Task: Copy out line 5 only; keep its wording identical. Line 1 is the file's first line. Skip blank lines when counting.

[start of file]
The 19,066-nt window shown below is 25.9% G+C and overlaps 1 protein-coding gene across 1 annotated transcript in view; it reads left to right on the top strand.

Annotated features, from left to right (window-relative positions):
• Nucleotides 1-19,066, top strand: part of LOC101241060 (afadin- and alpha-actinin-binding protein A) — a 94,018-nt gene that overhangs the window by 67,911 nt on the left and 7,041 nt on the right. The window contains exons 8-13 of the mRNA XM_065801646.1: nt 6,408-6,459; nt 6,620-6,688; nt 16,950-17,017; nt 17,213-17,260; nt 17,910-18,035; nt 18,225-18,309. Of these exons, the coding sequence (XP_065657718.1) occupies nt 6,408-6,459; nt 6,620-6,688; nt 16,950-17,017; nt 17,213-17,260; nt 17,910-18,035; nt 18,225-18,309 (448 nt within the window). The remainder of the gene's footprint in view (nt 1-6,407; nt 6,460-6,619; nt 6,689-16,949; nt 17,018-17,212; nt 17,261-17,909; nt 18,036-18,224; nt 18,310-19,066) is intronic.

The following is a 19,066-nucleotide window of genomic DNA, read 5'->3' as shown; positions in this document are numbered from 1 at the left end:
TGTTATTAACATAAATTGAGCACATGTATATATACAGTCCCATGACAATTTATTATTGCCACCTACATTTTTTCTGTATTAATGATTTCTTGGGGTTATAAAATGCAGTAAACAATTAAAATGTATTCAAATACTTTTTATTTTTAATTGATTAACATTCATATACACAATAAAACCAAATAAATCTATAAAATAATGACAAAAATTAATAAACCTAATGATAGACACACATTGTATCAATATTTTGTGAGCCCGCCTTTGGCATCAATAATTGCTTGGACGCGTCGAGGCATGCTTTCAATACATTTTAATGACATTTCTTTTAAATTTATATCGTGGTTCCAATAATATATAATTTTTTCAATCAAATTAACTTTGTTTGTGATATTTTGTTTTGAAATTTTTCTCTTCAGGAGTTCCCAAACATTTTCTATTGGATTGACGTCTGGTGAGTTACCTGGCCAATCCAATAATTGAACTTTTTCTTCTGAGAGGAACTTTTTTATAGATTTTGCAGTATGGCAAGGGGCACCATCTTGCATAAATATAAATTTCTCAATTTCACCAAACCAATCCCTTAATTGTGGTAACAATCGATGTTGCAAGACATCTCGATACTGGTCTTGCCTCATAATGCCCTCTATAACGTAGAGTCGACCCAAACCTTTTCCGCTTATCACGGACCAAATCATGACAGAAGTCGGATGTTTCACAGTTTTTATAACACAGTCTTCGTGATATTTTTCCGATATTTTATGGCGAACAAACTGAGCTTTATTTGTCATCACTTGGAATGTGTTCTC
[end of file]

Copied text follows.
TGTTATTAACATAAATTGAGCACATGTATATATACAGTCCCATGACAATTTATTATTGCCACCTACATTTTTTCTGTATTAATGATTTCTTGGGGTTATAAAATGCAGTAAACAATTAAAATGTATTCAAATACTTTTTATTTTTAATTGATTAACATTCATATACACAATAAAACCAAATAAATCTATAAAATAATGACAAAAATTAATAAACCTAATGATAGACACACATTGTATCAATATTTTGTGAGCCCGCCTTTGGCATCAATAATTGCTTGGACGCGTCGAGGCATGCTTTCAATACATTTTAATGACATTTCTTTTAAATTTATATCGTGGTTCCAATAATATATAATTTTTTCAATCAAATTAACTTTGTTTGTGATATTTTGTTTTGAAATTTTTCTCTTCAGGAGTTCCCAAACATTTTCTATTGGATTGACGTCTGGTGAGTTACCTGGCCAATCCAATAATTGAACTTTTTCTTCTGAGAGGAACTTTTTTATAGATTTTGCAGTATGGCAAGGGGCACCATCTTGCATAAATATAAATTTCTCAATTTCACCAAACCAATCCCTTAATTGTGGTAACAATCGATGTTGCAAGACATCTCGATACTGGTCTTGCCTCATAATGCCCTCTATAACGTAGAGTCGACCCAAACCTTTTCCGCTTATCACGGACCAAATCATGACAGAAGTCGGATGTTTCACAGTTTTTATAACACAGTCTTCGTGATATTTTTCCGATATTTTATGGCGAACAAACTGAGCTTTATTTGTCATCACTTGGAATGTGTTCTC